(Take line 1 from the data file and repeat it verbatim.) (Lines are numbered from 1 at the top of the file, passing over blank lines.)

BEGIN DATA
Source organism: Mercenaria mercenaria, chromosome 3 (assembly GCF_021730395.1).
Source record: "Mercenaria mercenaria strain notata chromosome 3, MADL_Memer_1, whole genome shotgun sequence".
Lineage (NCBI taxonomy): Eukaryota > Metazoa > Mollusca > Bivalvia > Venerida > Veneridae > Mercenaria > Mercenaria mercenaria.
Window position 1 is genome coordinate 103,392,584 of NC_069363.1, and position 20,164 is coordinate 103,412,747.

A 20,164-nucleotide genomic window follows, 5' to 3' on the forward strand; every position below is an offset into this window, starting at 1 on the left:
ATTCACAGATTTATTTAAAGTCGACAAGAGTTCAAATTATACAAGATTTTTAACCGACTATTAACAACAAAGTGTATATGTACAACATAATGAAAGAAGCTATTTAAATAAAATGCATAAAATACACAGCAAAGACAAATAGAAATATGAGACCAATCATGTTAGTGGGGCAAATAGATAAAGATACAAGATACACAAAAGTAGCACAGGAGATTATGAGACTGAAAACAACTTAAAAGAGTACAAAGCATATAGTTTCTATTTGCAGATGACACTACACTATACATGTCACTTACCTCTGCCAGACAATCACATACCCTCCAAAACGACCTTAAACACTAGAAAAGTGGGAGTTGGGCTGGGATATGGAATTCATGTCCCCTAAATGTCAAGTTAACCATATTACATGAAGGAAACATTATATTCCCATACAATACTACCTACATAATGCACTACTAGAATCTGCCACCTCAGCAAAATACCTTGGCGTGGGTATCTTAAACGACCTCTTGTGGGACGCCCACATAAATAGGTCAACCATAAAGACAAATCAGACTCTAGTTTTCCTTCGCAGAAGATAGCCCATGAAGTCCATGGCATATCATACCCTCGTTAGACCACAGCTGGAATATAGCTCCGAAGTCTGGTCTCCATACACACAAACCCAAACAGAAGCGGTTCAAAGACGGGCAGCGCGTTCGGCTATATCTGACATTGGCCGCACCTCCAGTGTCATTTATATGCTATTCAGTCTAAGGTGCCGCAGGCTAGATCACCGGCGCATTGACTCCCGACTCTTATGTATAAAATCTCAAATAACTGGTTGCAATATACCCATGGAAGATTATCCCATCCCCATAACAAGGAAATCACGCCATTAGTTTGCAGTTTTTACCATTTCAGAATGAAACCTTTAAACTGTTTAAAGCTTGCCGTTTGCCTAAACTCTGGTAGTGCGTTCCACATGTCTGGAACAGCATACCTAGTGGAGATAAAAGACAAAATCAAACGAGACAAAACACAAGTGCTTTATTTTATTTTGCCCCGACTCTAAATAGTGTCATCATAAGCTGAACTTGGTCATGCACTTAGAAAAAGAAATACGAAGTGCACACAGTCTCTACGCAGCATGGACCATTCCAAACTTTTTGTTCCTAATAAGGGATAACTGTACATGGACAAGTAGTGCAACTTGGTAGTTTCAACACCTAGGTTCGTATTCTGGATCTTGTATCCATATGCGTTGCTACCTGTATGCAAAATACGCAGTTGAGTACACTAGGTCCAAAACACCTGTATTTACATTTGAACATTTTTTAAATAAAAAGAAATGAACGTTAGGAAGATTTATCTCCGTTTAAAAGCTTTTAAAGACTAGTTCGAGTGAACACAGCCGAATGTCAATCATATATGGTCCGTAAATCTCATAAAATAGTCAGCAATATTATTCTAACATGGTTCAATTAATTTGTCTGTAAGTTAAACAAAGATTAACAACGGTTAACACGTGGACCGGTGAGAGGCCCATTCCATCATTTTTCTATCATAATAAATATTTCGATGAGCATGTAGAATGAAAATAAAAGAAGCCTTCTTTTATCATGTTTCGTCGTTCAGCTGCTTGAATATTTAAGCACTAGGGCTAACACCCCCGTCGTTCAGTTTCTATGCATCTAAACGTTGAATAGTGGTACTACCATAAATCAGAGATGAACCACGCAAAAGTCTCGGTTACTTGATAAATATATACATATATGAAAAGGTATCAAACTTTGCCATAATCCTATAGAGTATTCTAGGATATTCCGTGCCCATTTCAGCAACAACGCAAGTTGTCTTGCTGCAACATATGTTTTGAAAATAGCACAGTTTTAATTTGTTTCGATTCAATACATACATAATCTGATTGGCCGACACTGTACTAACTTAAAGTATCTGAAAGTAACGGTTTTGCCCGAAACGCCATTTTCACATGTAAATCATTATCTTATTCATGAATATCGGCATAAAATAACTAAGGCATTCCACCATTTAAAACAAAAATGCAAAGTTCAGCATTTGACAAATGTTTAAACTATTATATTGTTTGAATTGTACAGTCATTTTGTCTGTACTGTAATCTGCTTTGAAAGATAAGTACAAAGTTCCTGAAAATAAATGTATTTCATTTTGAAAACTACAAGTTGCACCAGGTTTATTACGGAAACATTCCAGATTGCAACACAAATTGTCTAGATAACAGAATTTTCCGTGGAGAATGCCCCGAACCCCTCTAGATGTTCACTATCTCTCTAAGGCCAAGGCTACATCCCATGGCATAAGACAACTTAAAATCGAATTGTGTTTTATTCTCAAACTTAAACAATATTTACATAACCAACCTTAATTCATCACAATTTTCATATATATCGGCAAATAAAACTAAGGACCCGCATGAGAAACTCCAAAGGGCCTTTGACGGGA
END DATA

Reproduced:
Source organism: Mercenaria mercenaria, chromosome 3 (assembly GCF_021730395.1).